Point/Counter

When is it appropriate to bring in a consulting firm to set the management course for your practice?

Click here to read the Cover Story, "Ophthalmologists face unique practice management challenges."

POINT

Remember medical school

Everything you need to know about business you learned in medical school. Think of your practice-business as the “patient.” All businesses, like human patients, have varying degrees of health and illness, which are driven by their good and poor commercial habits and the luck of their organizational “genetics.” (Were you lucky in securing great partners? Are local payers generous? How fit is your administrator?)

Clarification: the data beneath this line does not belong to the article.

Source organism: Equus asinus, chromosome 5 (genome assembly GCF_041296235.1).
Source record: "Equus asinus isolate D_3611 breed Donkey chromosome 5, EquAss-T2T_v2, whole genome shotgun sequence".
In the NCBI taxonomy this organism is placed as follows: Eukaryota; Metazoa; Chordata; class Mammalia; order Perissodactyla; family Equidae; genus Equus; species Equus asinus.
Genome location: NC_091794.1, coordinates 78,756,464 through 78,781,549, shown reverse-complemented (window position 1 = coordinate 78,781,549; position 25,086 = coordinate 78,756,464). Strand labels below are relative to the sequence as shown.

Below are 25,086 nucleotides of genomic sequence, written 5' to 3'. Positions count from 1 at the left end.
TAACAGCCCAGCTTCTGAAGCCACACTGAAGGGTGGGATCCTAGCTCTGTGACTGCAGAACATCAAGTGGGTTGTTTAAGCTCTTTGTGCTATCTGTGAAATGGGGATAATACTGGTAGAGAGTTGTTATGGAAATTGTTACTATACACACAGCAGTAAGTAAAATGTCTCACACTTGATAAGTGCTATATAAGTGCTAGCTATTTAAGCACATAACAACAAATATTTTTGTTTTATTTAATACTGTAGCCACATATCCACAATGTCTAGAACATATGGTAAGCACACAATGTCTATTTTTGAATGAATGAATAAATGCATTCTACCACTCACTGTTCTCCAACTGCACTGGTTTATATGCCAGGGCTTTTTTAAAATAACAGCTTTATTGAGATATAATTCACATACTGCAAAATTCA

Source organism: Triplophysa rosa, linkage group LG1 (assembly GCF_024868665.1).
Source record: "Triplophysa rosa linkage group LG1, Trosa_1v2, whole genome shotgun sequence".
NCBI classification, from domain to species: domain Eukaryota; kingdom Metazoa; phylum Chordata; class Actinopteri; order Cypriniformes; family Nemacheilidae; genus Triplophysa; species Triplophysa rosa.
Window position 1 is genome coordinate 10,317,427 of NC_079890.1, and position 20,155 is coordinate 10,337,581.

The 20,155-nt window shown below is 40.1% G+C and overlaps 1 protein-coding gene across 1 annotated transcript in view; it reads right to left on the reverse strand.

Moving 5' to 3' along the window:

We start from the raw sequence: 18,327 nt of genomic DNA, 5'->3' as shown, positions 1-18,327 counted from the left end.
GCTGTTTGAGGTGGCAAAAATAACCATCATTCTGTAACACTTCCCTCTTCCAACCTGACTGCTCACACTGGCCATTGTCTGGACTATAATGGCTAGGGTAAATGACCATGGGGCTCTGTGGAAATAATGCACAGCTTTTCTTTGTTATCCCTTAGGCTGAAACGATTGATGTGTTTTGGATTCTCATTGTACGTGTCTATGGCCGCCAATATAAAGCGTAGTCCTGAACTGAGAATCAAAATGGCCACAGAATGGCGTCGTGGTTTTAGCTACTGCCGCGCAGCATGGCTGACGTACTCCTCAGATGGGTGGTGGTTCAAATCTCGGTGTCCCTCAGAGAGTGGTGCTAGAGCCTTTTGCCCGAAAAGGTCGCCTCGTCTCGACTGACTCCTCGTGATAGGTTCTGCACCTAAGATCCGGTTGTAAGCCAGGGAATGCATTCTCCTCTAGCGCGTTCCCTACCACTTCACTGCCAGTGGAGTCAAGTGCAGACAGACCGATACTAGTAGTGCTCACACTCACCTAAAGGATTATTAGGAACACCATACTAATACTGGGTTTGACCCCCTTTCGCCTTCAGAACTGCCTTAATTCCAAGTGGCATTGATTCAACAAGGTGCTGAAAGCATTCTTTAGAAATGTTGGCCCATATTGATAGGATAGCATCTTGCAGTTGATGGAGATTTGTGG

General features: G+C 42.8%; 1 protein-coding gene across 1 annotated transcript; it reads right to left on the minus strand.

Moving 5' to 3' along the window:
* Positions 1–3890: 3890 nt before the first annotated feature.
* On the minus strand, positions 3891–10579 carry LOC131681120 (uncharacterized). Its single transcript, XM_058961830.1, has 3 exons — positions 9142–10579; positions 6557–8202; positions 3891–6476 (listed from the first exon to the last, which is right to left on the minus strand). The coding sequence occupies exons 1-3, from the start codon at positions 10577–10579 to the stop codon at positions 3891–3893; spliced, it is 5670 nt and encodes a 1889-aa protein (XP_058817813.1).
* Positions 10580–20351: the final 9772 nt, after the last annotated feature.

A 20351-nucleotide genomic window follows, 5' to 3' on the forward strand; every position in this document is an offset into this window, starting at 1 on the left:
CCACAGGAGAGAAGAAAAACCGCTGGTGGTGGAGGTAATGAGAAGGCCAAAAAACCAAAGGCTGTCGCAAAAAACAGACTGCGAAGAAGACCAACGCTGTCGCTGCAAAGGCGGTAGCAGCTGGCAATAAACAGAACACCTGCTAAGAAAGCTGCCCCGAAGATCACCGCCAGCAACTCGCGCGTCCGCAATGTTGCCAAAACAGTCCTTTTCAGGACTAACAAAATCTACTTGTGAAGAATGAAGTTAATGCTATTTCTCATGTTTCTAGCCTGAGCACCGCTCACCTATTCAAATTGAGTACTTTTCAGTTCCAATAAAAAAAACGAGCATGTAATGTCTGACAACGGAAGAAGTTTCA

John B. Pinto

As a business owner, simply do what medical doctors do:

  • Develop a memorized command of objective business norms such as normal profit margins and normal labor productivity stats, which are cognates of things such as IOP and cup-to-disc ratio.
  • Examine your business, like a doctor examines a patient, at appropriate intervals. Read your financial statements monthly — they are a lab report on your practice.
  • When you discover something that is outside the norm such as low profits or excess staffing, gather additional data, make a diagnosis and apply a treatment plan.
  • Finally, make sure the treatment you apply is working.

As a physician, a majority of patient conditions you see each month are routine and completely within the scope of your training and experience. But even with years of experience, you still send some patients to a specialist or get a curbside consult from a respected colleague.